Reconciling Data Privacy and the First Amendment


This Article challenges the First Amendment critique of data privacy regulation - the claim that data privacy rules restrict the dissemination of truthful information and thus violate the First Amendment. The critique, which is ascendant in privacy discourse, warps legislative and judicial processes and threatens the constitutionalization of information policy. The First Amendment critique should be rejected for three reasons. First, it mistakenly equates privacy regulation with speech regulation. Building on scholarship examining the boundaries of First Amendment protection, this Article suggests that "speech restrictions" in a wide variety of commercial contexts have never triggered heightened First Amendment scrutiny, refuting the claim that all information flow regulations fall within the First Amendment. Second, the critique inaccurately describes current First Amendment doctrine. To demonstrate this point, this Article divides regulations of information flows into four analytic categories and demonstrates how, in each category, ordinary doctrinal tools can be used to uphold the constitutionality of consumer privacy rules. Third, the critique is normatively unpersuasive. Relying on recent intellectual histories of American constitutional law, this Article argues that fundamental jurisprudential reasons counsel against acceptance of the First Amendment critique. From the perspective of privacy law, there are striking parallels between the critique's advocacy of "freedom of information" and the discredited "freedom of contract" regime of Lochner. More importantly, from the perspective of First Amendment law, the critique threatens to obliterate the distinction between economic and political rights at the core of post-New Deal constitutionalism. Rejecting the First Amendment critique thus has real advantages. At the level of policy, it preserves the ability of legislatures to develop information policy in a nuanced way. And at the level of theory, it preserves the basic dualism upon which the modern edifice of rights jurisprudence is built.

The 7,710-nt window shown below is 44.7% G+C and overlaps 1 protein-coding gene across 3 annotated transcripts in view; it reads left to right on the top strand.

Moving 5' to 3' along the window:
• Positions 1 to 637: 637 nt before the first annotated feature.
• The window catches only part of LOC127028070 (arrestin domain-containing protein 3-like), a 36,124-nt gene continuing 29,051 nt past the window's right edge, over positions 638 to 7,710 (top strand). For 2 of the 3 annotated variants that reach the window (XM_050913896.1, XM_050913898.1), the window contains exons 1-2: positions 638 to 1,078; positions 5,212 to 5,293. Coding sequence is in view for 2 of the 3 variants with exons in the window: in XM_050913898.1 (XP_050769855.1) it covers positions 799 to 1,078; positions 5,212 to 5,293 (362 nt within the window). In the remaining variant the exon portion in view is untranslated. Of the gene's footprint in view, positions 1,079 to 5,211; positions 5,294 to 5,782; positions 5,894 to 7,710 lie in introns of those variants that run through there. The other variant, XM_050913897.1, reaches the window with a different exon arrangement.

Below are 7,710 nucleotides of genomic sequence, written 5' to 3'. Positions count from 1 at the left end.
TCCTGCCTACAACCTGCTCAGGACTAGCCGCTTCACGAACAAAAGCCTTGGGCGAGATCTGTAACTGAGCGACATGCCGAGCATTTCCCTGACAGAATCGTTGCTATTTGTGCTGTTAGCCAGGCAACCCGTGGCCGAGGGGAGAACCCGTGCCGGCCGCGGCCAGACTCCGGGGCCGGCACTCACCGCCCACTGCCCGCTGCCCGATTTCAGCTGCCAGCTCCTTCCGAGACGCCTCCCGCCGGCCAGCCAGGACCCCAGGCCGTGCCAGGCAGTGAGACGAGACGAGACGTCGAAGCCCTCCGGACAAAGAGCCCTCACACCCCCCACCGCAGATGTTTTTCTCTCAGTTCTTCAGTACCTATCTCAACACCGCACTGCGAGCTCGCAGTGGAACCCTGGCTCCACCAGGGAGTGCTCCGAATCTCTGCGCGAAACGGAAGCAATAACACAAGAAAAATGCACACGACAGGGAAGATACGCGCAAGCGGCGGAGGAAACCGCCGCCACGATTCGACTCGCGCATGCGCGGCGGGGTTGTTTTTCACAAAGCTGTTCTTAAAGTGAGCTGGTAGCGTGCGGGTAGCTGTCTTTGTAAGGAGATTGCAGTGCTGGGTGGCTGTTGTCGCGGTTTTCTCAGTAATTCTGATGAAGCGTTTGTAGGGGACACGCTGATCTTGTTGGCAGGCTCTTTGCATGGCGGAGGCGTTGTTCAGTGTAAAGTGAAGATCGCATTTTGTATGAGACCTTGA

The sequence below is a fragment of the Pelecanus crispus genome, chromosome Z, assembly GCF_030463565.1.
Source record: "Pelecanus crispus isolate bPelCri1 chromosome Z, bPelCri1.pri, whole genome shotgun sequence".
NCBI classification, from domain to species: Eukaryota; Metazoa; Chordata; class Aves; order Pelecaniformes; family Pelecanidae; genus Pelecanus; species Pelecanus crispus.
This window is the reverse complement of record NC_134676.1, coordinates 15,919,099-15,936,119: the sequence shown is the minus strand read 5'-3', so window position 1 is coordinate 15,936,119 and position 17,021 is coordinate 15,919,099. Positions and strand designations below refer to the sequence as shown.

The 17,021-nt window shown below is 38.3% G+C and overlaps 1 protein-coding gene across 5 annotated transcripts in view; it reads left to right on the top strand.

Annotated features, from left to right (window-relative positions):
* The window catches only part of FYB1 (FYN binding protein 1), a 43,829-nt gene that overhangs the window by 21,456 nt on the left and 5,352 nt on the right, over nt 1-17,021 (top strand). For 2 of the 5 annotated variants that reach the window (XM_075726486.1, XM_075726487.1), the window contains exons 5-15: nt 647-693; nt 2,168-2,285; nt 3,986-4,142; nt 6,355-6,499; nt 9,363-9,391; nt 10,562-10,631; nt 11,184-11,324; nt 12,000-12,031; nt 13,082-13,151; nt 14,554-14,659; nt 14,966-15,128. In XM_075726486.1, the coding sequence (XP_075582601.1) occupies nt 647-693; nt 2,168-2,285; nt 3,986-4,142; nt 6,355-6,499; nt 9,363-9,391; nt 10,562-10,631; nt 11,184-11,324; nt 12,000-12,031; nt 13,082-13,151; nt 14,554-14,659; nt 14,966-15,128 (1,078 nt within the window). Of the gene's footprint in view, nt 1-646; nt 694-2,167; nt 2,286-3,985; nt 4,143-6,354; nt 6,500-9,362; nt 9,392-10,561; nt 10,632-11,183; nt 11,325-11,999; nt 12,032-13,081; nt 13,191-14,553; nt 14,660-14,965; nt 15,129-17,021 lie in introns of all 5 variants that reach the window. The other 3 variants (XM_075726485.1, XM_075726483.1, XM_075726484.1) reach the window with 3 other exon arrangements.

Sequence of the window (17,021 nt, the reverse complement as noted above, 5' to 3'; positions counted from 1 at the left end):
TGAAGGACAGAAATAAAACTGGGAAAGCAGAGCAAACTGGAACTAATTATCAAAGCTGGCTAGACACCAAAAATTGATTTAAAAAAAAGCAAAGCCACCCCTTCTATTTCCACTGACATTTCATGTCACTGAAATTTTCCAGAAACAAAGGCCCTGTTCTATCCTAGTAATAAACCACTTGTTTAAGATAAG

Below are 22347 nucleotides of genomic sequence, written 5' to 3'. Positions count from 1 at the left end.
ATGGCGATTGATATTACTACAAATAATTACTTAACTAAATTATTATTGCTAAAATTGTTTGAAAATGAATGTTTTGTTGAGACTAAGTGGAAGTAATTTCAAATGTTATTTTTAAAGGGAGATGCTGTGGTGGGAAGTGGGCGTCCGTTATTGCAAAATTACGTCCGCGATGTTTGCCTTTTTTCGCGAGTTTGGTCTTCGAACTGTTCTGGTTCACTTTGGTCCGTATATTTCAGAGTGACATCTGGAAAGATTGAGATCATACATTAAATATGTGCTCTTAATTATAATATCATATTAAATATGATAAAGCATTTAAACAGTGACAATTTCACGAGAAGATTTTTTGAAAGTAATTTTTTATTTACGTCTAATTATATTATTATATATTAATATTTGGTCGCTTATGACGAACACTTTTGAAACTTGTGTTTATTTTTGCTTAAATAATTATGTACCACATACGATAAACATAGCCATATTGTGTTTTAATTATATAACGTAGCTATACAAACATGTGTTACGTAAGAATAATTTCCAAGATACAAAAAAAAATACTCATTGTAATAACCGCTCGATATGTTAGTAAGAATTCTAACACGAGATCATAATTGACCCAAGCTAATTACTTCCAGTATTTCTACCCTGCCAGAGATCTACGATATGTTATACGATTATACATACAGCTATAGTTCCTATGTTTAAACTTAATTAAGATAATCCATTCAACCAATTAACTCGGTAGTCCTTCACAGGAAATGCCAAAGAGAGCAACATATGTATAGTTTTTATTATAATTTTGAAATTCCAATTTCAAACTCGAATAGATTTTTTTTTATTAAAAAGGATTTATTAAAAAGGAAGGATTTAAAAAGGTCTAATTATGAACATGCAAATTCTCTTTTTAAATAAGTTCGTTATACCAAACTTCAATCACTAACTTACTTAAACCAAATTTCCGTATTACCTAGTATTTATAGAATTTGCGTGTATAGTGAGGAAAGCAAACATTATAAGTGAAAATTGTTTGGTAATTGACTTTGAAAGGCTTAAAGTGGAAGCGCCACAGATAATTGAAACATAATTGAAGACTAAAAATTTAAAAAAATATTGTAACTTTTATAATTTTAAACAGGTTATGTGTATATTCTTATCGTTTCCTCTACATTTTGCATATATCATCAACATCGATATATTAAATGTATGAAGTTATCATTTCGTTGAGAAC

About the Author

Associate Professor of Law, Washington University.

By uclalaw